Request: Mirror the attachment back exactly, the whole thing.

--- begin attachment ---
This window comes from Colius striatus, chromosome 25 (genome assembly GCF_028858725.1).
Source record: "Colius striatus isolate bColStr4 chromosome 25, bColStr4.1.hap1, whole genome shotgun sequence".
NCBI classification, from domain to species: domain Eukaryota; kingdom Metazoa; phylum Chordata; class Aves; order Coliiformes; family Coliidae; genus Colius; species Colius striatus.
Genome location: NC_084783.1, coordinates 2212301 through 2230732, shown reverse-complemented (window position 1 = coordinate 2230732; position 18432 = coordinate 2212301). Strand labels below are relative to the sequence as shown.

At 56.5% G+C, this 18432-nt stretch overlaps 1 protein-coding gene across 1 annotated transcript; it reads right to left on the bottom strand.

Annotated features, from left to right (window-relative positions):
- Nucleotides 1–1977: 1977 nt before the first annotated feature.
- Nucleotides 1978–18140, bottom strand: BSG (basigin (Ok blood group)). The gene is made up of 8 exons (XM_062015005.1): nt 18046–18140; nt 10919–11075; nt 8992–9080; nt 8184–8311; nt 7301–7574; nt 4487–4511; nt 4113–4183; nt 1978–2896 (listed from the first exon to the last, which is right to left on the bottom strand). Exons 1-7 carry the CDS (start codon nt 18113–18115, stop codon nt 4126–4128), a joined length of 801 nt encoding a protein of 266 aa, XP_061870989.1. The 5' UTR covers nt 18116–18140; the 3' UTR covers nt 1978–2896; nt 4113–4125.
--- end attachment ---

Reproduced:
This window comes from Colius striatus, chromosome 25 (genome assembly GCF_028858725.1).
Source record: "Colius striatus isolate bColStr4 chromosome 25, bColStr4.1.hap1, whole genome shotgun sequence".
NCBI classification, from domain to species: domain Eukaryota; kingdom Metazoa; phylum Chordata; class Aves; order Coliiformes; family Coliidae; genus Colius; species Colius striatus.
Genome location: NC_084783.1, coordinates 2212301 through 2230732, shown reverse-complemented (window position 1 = coordinate 2230732; position 18432 = coordinate 2212301). Strand labels below are relative to the sequence as shown.

At 56.5% G+C, this 18432-nt stretch overlaps 1 protein-coding gene across 1 annotated transcript; it reads right to left on the bottom strand.

Annotated features, from left to right (window-relative positions):
- Nucleotides 1–1977: 1977 nt before the first annotated feature.
- Nucleotides 1978–18140, bottom strand: BSG (basigin (Ok blood group)). The gene is made up of 8 exons (XM_062015005.1): nt 18046–18140; nt 10919–11075; nt 8992–9080; nt 8184–8311; nt 7301–7574; nt 4487–4511; nt 4113–4183; nt 1978–2896 (listed from the first exon to the last, which is right to left on the bottom strand). Exons 1-7 carry the CDS (start codon nt 18113–18115, stop codon nt 4126–4128), a joined length of 801 nt encoding a protein of 266 aa, XP_061870989.1. The 5' UTR covers nt 18116–18140; the 3' UTR covers nt 1978–2896; nt 4113–4125.